In the interim, Nasheed’s supporters have hit the streets and torched at least one police station in Addu, where the Indian Navy has maintained maritime surveillance aircraft.
Envoys from the UK, the European Union and the US are heading to Male.

“Nasheed’s resignation was itself an indication that things were going out of control. But what can we (India) do? We cannot micro-manage a country,” says Anand Kumar, associate fellow at the Institute for Defence Studies and Analysis. Kumar was in the Maldives six months ago and had interviewed its national security adviser and defence and foreign ministers. :rotfl:

Despite the turbulence in the Maldives growing since December, India’s foreign office had chosen to take a hands-off policy. Till 2011, four countries had full-time missions in Male – India, Pakistan, Sri Lanka and Bangladesh. Last year, China also opened an embassy.

Parthasarathy said it was worrisome that Waheed has accommodated people in his cabinet who have Islamist ideologies. Waheed’s home minister Ahmed Jamil Ahmed and another minister who is a former cop both belong to Islamist parties.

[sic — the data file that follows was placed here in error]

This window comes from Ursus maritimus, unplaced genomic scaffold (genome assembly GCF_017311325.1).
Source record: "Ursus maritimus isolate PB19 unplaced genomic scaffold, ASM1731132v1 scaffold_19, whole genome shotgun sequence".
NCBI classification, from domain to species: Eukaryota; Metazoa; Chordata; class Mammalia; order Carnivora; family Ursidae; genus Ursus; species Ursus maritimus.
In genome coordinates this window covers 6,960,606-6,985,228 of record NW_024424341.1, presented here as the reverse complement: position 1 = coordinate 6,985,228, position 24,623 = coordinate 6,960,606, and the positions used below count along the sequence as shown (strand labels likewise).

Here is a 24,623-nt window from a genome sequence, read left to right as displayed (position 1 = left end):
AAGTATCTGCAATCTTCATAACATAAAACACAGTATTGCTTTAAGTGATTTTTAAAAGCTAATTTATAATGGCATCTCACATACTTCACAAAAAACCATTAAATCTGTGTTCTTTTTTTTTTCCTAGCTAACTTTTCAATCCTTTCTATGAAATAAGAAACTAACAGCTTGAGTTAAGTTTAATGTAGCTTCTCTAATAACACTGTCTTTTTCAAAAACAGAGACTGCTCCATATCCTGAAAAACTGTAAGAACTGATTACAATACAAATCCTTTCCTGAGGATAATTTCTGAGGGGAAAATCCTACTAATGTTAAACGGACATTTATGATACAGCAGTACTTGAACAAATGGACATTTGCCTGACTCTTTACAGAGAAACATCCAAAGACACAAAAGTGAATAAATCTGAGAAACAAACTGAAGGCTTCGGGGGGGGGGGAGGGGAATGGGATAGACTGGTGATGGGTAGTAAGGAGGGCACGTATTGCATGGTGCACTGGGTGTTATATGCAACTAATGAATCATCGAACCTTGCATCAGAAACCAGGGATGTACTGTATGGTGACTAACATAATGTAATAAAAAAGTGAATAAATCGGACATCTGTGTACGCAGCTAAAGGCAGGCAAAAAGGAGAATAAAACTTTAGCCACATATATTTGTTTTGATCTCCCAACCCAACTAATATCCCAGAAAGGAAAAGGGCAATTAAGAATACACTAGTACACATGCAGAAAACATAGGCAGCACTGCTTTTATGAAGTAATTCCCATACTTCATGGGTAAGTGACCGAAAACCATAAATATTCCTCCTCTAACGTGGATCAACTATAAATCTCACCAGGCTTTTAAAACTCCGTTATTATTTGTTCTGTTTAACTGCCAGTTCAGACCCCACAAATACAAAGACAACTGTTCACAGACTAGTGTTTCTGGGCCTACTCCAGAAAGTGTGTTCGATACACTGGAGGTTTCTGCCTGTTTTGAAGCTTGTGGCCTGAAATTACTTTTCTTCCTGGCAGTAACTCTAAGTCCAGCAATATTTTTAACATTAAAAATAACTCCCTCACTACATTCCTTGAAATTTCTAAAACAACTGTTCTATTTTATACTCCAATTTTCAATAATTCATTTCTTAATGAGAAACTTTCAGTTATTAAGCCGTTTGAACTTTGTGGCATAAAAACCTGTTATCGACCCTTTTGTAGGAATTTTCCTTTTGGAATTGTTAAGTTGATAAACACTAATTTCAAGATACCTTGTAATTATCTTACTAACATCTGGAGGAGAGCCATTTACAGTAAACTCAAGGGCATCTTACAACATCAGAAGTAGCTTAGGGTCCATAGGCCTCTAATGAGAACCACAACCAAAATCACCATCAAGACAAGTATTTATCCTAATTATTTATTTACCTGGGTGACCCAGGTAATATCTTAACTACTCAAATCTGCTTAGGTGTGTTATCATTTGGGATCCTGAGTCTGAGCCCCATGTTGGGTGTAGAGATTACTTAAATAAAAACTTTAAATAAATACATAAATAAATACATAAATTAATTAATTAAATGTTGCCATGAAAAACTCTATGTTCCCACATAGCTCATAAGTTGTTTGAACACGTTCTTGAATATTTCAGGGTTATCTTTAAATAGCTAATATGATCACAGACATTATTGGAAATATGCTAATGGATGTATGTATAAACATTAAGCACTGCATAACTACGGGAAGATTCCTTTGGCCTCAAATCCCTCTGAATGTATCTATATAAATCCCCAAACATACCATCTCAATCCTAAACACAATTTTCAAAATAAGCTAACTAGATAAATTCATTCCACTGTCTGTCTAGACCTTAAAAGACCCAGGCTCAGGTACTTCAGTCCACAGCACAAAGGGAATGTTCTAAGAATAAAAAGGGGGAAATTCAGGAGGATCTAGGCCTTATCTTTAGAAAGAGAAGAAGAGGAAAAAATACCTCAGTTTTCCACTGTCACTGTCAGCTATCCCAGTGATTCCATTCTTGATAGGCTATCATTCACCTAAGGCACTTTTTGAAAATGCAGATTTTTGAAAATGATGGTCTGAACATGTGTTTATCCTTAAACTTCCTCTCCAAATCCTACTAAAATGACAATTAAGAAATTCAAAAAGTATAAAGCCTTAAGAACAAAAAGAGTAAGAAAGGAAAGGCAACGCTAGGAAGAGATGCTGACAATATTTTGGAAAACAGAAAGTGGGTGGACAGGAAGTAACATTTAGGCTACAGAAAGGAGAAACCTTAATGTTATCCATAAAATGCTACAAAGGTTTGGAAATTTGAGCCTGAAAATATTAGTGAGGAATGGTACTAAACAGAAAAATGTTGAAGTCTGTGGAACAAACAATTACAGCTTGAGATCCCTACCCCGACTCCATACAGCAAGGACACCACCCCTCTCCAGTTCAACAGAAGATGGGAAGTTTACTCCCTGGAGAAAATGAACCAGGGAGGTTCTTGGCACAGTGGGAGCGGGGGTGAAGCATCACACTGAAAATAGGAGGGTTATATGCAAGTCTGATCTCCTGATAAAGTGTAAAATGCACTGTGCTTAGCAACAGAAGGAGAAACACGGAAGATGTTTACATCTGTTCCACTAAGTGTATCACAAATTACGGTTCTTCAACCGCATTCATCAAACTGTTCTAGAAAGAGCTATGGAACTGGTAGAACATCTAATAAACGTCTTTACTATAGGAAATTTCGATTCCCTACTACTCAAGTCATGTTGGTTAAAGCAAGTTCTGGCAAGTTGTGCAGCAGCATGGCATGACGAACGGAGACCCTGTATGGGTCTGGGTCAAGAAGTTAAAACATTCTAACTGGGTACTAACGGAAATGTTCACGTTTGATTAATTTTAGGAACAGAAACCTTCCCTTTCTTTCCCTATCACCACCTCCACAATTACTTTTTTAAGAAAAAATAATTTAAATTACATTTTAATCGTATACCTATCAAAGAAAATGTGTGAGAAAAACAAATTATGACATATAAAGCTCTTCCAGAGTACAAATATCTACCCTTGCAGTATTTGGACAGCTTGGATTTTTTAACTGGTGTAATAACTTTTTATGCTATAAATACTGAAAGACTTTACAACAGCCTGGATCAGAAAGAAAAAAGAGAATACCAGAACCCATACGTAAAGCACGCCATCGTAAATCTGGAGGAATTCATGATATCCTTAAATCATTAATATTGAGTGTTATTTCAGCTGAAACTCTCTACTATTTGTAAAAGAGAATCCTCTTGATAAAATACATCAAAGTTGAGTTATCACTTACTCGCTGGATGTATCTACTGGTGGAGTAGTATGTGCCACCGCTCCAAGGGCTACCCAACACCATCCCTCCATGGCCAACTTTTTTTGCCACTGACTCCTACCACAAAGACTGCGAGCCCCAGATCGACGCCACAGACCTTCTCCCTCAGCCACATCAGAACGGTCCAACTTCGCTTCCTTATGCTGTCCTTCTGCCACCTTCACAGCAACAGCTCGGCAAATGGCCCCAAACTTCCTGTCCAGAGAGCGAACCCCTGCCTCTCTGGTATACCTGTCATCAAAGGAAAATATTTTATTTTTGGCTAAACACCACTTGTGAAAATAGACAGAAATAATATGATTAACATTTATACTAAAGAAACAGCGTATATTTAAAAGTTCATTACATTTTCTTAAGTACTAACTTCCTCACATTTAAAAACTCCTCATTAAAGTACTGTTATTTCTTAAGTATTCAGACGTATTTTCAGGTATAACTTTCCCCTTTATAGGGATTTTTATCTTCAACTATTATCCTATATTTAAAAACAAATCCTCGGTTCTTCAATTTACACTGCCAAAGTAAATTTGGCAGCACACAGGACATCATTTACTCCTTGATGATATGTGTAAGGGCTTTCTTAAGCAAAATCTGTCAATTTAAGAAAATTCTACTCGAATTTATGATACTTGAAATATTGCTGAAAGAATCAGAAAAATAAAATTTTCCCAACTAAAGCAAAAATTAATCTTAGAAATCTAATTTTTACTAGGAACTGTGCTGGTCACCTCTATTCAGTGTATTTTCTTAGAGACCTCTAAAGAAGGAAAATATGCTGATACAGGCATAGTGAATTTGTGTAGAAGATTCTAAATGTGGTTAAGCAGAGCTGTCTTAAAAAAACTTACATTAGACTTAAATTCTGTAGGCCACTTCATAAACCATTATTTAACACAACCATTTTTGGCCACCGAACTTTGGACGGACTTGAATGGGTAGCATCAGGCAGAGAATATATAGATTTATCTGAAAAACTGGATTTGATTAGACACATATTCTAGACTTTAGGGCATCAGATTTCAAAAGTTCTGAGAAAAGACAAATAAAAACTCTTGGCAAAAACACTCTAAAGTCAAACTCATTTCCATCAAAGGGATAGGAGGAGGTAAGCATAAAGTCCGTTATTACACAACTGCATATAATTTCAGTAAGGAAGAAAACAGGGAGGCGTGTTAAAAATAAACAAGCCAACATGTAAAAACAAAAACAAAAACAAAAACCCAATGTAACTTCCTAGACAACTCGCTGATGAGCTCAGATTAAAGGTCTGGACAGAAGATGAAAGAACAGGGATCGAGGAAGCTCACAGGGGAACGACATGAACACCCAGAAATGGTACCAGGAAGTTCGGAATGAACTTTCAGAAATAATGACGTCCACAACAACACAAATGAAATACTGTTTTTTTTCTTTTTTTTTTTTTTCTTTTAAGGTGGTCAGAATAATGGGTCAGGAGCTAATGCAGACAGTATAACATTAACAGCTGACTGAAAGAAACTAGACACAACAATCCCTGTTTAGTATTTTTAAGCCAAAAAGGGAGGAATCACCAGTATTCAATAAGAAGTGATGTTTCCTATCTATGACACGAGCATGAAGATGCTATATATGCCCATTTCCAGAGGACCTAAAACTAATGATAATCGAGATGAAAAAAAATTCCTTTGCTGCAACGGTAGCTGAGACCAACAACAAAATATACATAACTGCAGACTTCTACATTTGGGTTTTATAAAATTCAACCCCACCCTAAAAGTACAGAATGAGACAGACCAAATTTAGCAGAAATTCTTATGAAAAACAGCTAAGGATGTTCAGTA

“There is a sign here that Islamists are being accommodated in the government despite them having lost in the elections. I see Gayoom’s hand and encouragement in this,” said Parthasarathy.

Retired diplomats said the situation was still evolving and they hoped South Block has a plan B ready. But sources within the government raised questions about the Indian high commission’s role.

“The high commissioner should have given a better assessment of the situation. It would seem the officials there do not have their feet on the ground,” said a source, surprised that New Delhi could not anticipate Nasheed’s protests. :eek:

Another retired diplomat questioned India’s current high commissioner’s ability to take political decisions. “We could have waited and watched instead of issuing statements in support. No major country has come out in Waheed’s support. Where was the hurry? I hope we are not playing favourites here,” said the retired diplomat.

He said New Delhi should have taken a leaf out of what Washington has done. US assistant secretary Robert Blake, who was on a scheduled visit to Bangladesh, will make a stopover in Male. “We also should have sent a senior diplomat to study the situation,” said the retired diplomat.

Sources said Waheed could not be the solution to what is a fight between Gayoom and Nasheed. They said Waheed could only be an interim solution. “We need to tell Waheed that he should follow democratic norms, not go about arresting Nasheed’s supporters just because they are protesting,” said a source.